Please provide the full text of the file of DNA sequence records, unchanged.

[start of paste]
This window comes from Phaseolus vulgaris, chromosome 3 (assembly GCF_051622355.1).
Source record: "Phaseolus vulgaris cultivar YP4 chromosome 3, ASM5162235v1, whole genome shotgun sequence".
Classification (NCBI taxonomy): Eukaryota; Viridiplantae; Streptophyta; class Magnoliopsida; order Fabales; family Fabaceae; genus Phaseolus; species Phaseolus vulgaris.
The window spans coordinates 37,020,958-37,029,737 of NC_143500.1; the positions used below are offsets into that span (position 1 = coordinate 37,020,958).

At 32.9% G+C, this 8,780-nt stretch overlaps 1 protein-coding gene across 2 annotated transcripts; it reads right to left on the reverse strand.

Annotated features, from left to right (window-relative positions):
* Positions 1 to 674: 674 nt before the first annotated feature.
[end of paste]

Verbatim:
This window comes from Phaseolus vulgaris, chromosome 3 (assembly GCF_051622355.1).
Source record: "Phaseolus vulgaris cultivar YP4 chromosome 3, ASM5162235v1, whole genome shotgun sequence".
Classification (NCBI taxonomy): Eukaryota; Viridiplantae; Streptophyta; class Magnoliopsida; order Fabales; family Fabaceae; genus Phaseolus; species Phaseolus vulgaris.
The window spans coordinates 37,020,958-37,029,737 of NC_143500.1; the positions used below are offsets into that span (position 1 = coordinate 37,020,958).

At 32.9% G+C, this 8,780-nt stretch overlaps 1 protein-coding gene across 2 annotated transcripts; it reads right to left on the reverse strand.

Annotated features, from left to right (window-relative positions):
* Positions 1 to 674: 674 nt before the first annotated feature.